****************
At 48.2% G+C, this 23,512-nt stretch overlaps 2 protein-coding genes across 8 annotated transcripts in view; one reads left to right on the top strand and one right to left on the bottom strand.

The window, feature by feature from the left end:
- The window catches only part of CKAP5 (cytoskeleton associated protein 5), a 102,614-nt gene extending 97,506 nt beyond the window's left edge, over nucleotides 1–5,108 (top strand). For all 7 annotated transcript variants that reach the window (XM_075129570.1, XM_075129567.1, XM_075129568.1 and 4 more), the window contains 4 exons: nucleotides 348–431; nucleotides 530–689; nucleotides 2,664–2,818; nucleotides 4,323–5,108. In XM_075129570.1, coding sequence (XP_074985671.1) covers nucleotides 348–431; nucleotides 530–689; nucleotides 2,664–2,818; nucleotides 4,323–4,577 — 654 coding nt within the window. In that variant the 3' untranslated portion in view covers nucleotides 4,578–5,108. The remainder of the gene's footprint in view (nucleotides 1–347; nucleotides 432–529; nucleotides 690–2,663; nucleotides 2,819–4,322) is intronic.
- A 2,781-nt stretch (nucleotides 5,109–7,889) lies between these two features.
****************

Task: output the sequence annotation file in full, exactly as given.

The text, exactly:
At 48.2% G+C, this 23,512-nt stretch overlaps 2 protein-coding genes across 8 annotated transcripts in view; one reads left to right on the top strand and one right to left on the bottom strand.

The window, feature by feature from the left end:
- The window catches only part of CKAP5 (cytoskeleton associated protein 5), a 102,614-nt gene extending 97,506 nt beyond the window's left edge, over nucleotides 1–5,108 (top strand). For all 7 annotated transcript variants that reach the window (XM_075129570.1, XM_075129567.1, XM_075129568.1 and 4 more), the window contains 4 exons: nucleotides 348–431; nucleotides 530–689; nucleotides 2,664–2,818; nucleotides 4,323–5,108. In XM_075129570.1, coding sequence (XP_074985671.1) covers nucleotides 348–431; nucleotides 530–689; nucleotides 2,664–2,818; nucleotides 4,323–4,577 — 654 coding nt within the window. In that variant the 3' untranslated portion in view covers nucleotides 4,578–5,108. The remainder of the gene's footprint in view (nucleotides 1–347; nucleotides 432–529; nucleotides 690–2,663; nucleotides 2,819–4,322) is intronic.
- A 2,781-nt stretch (nucleotides 5,109–7,889) lies between these two features.